BERNARDS TWP., NJ - The terms of a settlement agreement that resolves litigation involving both the Islamic Society of Basking Ridge and the U.S. Department of Justice, released on Tuesday morning, directs the the township to grant necessary approvals to allow a mosque to be built on slightly more than four acres on Church Street in accordance with the terms of approval for the May 30 agreement.

The township also reportedly will be required to pay $3.25 million to the plaintiffs that filed the lawsuits in 2016, including $1.5 million in damages, and $1.75 million in litigation costs. "A New Jersey town agreed to treat all houses of worship equally and pay $3.25 million in damages and attorneys’ fees, after a federal court ruled that the town had illegally discriminated against a local mosque," said a Tuesday release from Becket, a non-profit law firm with the stated mission of protecting all religious traditions in the case.

The terms of the settlements with both the ISBR and federal DOJ are posted on the township website.

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Insurance to cover most of costs for Bernards Township

That figure was not confirmed by township officials. However, Michael Turner, a public relations spokesman hired to represent the township in the case, said in another release on Tuesday that "the monetary settlement costs (minus a deductible) will be borne by our insurers, not the taxpayers."

Turner added that if the township had continued litigation, there was significant risk of exceeding insurance coverage and the possibility of denial of coverage under certain exclusions, which he said was the subject of arbitration.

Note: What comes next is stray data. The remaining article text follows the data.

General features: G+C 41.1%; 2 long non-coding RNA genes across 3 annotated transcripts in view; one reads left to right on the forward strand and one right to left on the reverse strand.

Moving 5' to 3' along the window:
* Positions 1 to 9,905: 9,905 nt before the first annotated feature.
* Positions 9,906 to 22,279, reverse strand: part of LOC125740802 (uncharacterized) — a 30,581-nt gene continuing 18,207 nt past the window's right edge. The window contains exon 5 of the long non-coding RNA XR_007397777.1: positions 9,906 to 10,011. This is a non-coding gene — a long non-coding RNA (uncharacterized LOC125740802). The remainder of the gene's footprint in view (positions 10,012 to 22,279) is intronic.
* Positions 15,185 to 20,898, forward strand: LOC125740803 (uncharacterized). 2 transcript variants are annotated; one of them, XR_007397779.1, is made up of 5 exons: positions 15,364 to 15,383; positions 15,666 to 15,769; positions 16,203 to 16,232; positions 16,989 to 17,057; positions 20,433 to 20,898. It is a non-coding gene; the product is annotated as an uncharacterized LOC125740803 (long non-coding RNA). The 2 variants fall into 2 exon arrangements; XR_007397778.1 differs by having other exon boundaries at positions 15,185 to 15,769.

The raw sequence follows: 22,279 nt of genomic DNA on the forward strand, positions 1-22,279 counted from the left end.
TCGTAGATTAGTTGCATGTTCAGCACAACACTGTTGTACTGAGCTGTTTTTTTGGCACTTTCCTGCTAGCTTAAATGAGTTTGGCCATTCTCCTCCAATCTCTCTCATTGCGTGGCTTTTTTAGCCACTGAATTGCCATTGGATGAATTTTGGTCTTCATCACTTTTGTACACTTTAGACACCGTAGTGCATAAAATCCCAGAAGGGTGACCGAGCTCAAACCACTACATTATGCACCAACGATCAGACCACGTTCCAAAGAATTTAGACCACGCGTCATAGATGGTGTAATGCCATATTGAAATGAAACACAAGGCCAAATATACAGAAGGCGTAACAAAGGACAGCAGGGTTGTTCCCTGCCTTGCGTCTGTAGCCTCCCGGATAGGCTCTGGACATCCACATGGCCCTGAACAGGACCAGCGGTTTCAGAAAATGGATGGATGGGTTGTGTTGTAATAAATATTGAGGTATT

“We are very pleased by this resolution and hope to receive prompt approval to build our mosque," ISBR president and township resident Ali Chaudry said in a release issued by his attorney. "We look forward to welcoming people of all faiths and backgrounds to our mosque. Our doors will be open to anyone interested in building bridges to promote harmony in the community and peace in the world."

Terms of agreement

Under the terms of the agreement, the township cannot require more than 50 parking spaces for the proposed 4,250-square-foot mosque, instead of the 107 required by the Planning Board before the board rejected the ISBR's proposal in December 2015. The settlement notes that it the figure that would generally be required for a church, or similar house of worship, and specified that different standards must not be applied to a proposed mosque. The terms of the agreement specifies that neither Bernards Township or any other government can impose discriminatory requirements against a house of worship.